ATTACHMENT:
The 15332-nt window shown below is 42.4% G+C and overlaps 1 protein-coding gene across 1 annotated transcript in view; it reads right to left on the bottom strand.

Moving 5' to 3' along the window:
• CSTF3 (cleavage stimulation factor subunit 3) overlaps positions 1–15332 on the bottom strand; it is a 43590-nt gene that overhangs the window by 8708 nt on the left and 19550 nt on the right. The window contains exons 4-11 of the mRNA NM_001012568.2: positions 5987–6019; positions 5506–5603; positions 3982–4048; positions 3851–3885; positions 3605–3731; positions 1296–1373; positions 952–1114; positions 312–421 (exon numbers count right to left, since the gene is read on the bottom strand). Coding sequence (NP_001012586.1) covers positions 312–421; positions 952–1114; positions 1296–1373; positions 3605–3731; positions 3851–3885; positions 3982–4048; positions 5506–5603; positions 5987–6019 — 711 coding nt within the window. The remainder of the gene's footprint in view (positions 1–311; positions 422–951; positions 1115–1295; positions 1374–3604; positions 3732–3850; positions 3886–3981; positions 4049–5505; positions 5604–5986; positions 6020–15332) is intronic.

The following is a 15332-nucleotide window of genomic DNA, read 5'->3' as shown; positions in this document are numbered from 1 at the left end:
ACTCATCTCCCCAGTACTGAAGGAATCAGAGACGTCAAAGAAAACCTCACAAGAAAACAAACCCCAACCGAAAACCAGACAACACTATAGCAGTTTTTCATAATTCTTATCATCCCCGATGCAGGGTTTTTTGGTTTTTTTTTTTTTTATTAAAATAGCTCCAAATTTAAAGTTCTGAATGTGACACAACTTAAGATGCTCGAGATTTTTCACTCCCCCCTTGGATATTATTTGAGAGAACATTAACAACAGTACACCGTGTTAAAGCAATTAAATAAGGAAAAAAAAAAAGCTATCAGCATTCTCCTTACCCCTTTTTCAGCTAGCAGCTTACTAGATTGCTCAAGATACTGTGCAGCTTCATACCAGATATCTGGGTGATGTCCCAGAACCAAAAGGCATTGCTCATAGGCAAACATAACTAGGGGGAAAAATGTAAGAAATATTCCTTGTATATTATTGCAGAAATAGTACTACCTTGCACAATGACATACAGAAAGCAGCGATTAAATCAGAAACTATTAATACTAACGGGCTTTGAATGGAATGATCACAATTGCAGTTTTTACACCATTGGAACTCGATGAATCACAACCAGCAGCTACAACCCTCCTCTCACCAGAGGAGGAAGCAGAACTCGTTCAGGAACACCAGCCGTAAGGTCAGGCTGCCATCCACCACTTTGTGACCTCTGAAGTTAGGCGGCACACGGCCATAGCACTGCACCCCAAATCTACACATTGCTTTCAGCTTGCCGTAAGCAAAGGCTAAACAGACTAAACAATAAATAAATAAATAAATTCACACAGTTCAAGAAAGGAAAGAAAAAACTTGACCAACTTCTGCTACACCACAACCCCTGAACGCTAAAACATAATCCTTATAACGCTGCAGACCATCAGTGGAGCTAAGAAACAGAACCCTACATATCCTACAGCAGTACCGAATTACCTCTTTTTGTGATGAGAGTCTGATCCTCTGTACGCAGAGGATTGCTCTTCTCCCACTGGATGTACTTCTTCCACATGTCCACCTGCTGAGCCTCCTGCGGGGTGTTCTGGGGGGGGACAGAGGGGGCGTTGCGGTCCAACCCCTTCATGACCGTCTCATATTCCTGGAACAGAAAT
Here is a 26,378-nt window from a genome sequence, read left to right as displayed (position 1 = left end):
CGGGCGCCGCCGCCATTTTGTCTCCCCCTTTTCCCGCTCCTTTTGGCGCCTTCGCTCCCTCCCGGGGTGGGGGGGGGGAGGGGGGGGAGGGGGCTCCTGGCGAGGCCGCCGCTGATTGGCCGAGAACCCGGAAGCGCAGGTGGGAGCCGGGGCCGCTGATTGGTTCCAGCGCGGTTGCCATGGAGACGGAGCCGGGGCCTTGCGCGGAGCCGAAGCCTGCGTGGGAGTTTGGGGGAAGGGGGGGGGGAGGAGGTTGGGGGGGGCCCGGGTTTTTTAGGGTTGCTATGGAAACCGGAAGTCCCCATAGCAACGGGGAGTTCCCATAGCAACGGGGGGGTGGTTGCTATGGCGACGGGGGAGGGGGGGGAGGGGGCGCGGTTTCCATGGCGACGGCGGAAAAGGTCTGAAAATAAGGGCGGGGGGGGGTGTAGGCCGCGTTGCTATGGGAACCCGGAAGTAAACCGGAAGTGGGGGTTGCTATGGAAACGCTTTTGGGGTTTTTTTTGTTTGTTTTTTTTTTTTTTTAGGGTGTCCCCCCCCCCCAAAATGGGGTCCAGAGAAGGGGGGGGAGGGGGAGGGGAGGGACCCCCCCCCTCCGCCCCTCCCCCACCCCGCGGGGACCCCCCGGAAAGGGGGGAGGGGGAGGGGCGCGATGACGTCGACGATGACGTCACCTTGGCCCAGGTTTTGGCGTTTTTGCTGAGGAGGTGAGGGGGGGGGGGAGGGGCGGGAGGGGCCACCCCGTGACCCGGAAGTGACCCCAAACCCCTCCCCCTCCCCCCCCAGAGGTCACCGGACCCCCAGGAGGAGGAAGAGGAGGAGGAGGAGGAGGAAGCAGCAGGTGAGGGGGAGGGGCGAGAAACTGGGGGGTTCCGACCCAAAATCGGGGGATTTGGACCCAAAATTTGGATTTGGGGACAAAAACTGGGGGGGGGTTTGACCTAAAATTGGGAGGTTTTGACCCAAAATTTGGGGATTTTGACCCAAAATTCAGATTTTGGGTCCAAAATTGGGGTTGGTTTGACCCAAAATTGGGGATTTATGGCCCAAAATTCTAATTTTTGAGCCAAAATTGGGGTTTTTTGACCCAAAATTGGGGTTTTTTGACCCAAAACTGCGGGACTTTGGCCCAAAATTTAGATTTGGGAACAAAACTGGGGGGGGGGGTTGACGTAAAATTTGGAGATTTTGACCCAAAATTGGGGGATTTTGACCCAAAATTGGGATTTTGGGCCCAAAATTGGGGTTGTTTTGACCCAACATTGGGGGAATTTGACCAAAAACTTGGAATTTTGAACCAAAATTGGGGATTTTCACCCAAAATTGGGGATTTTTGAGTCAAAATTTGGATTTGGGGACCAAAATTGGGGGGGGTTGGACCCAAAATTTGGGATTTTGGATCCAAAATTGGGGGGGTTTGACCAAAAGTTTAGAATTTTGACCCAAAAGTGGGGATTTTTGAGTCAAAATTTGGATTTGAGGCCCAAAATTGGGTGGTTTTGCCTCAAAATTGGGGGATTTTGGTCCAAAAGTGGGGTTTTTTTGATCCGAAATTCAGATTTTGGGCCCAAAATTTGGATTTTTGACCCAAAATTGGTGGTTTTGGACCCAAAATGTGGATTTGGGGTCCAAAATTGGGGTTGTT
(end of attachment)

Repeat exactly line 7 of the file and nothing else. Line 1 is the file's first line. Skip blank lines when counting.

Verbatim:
CGGGCGCCGCCGCCATTTTGTCTCCCCCTTTTCCCGCTCCTTTTGGCGCCTTCGCTCCCTCCCGGGGTGGGGGGGGGGAGGGGGGGGAGGGGGCTCCTGGCGAGGCCGCCGCTGATTGGCCGAGAACCCGGAAGCGCAGGTGGGAGCCGGGGCCGCTGATTGGTTCCAGCGCGGTTGCCATGGAGACGGAGCCGGGGCCTTGCGCGGAGCCGAAGCCTGCGTGGGAGTTTGGGGGAAGGGGGGGGGGAGGAGGTTGGGGGGGGCCCGGGTTTTTTAGGGTTGCTATGGAAACCGGAAGTCCCCATAGCAACGGGGAGTTCCCATAGCAACGGGGGGGTGGTTGCTATGGCGACGGGGGAGGGGGGGGAGGGGGCGCGGTTTCCATGGCGACGGCGGAAAAGGTCTGAAAATAAGGGCGGGGGGGGGTGTAGGCCGCGTTGCTATGGGAACCCGGAAGTAAACCGGAAGTGGGGGTTGCTATGGAAACGCTTTTGGGGTTTTTTTTGTTTGTTTTTTTTTTTTTTTAGGGTGTCCCCCCCCCCCAAAATGGGGTCCAGAGAAGGGGGGGGAGGGGGAGGGGAGGGACCCCCCCCCTCCGCCCCTCCCCCACCCCGCGGGGACCCCCCGGAAAGGGGGGAGGGGGAGGGGCGCGATGACGTCGACGATGACGTCACCTTGGCCCAGGTTTTGGCGTTTTTGCTGAGGAGGTGAGGGGGGGGGGGAGGGGCGGGAGGGGCCACCCCGTGACCCGGAAGTGACCCCAAACCCCTCCCCCTCCCCCCCCAGAGGTCACCGGACCCCCAGGAGGAGGAAGAGGAGGAGGAGGAGGAGGAAGCAGCAGGTGAGGGGGAGGGGCGAGAAACTGGGGGGTTCCGACCCAAAATCGGGGGATTTGGACCCAAAATTTGGATTTGGGGACAAAAACTGGGGGGGGGTTTGACCTAAAATTGGGAGGTTTTGACCCAAAATTTGGGGATTTTGACCCAAAATTCAGATTTTGGGTCCAAAATTGGGGTTGGTTTGACCCAAAATTGGGGATTTATGGCCCAAAATTCTAATTTTTGAGCCAAAATTGGGGTTTTTTGACCCAAAATTGGGGTTTTTTGACCCAAAACTGCGGGACTTTGGCCCAAAATTTAGATTTGGGAACAAAACTGGGGGGGGGGGTTGACGTAAAATTTGGAGATTTTGACCCAAAATTGGGGGATTTTGACCCAAAATTGGGATTTTGGGCCCAAAATTGGGGTTGTTTTGACCCAACATTGGGGGAATTTGACCAAAAACTTGGAATTTTGAACCAAAATTGGGGATTTTCACCCAAAATTGGGGATTTTTGAGTCAAAATTTGGATTTGGGGACCAAAATTGGGGGGGGTTGGACCCAAAATTTGGGATTTTGGATCCAAAATTGGGGGGGTTTGACCAAAAGTTTAGAATTTTGACCCAAAAGTGGGGATTTTTGAGTCAAAATTTGGATTTGAGGCCCAAAATTGGGTGGTTTTGCCTCAAAATTGGGGGATTTTGGTCCAAAAGTGGGGTTTTTTTGATCCGAAATTCAGATTTTGGGCCCAAAATTTGGATTTTTGACCCAAAATTGGTGGTTTTGGACCCAAAATGTGGATTTGGGGTCCAAAATTGGGGTTGTT